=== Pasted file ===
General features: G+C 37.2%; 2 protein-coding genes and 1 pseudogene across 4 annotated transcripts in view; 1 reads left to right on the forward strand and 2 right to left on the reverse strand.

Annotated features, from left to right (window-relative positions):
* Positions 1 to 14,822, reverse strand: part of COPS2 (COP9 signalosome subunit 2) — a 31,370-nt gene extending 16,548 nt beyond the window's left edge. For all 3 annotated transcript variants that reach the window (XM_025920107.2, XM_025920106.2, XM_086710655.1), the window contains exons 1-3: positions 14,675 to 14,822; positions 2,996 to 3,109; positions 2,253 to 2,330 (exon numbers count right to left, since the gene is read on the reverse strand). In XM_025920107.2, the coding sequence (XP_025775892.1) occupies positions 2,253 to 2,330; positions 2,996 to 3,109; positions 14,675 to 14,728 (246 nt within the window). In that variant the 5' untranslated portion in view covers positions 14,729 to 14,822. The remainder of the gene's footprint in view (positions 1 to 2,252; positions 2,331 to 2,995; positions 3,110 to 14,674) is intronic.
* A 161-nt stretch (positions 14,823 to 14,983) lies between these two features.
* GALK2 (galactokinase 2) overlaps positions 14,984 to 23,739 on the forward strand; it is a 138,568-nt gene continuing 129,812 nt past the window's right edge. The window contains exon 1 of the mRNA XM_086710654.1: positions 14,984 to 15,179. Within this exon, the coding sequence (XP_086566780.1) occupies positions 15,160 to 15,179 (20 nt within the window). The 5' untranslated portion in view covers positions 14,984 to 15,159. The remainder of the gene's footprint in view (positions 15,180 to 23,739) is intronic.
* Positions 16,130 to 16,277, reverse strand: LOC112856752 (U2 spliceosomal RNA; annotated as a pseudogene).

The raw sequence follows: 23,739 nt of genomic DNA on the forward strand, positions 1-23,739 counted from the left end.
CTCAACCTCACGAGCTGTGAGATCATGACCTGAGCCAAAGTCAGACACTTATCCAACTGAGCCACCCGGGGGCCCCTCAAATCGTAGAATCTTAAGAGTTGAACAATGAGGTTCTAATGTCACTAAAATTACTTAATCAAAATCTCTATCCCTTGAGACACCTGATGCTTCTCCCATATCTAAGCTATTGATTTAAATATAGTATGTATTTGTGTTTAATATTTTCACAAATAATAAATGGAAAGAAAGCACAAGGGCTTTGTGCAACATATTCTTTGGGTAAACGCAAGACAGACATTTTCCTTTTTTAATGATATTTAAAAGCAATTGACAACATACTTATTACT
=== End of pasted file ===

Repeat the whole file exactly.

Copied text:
General features: G+C 37.2%; 2 protein-coding genes and 1 pseudogene across 4 annotated transcripts in view; 1 reads left to right on the forward strand and 2 right to left on the reverse strand.

Annotated features, from left to right (window-relative positions):
* Positions 1 to 14,822, reverse strand: part of COPS2 (COP9 signalosome subunit 2) — a 31,370-nt gene extending 16,548 nt beyond the window's left edge. For all 3 annotated transcript variants that reach the window (XM_025920107.2, XM_025920106.2, XM_086710655.1), the window contains exons 1-3: positions 14,675 to 14,822; positions 2,996 to 3,109; positions 2,253 to 2,330 (exon numbers count right to left, since the gene is read on the reverse strand). In XM_025920107.2, the coding sequence (XP_025775892.1) occupies positions 2,253 to 2,330; positions 2,996 to 3,109; positions 14,675 to 14,728 (246 nt within the window). In that variant the 5' untranslated portion in view covers positions 14,729 to 14,822. The remainder of the gene's footprint in view (positions 1 to 2,252; positions 2,331 to 2,995; positions 3,110 to 14,674) is intronic.
* A 161-nt stretch (positions 14,823 to 14,983) lies between these two features.
* GALK2 (galactokinase 2) overlaps positions 14,984 to 23,739 on the forward strand; it is a 138,568-nt gene continuing 129,812 nt past the window's right edge. The window contains exon 1 of the mRNA XM_086710654.1: positions 14,984 to 15,179. Within this exon, the coding sequence (XP_086566780.1) occupies positions 15,160 to 15,179 (20 nt within the window). The 5' untranslated portion in view covers positions 14,984 to 15,159. The remainder of the gene's footprint in view (positions 15,180 to 23,739) is intronic.
* Positions 16,130 to 16,277, reverse strand: LOC112856752 (U2 spliceosomal RNA; annotated as a pseudogene).

The raw sequence follows: 23,739 nt of genomic DNA on the forward strand, positions 1-23,739 counted from the left end.
CTCAACCTCACGAGCTGTGAGATCATGACCTGAGCCAAAGTCAGACACTTATCCAACTGAGCCACCCGGGGGCCCCTCAAATCGTAGAATCTTAAGAGTTGAACAATGAGGTTCTAATGTCACTAAAATTACTTAATCAAAATCTCTATCCCTTGAGACACCTGATGCTTCTCCCATATCTAAGCTATTGATTTAAATATAGTATGTATTTGTGTTTAATATTTTCACAAATAATAAATGGAAAGAAAGCACAAGGGCTTTGTGCAACATATTCTTTGGGTAAACGCAAGACAGACATTTTCCTTTTTTAATGATATTTAAAAGCAATTGACAACATACTTATTACT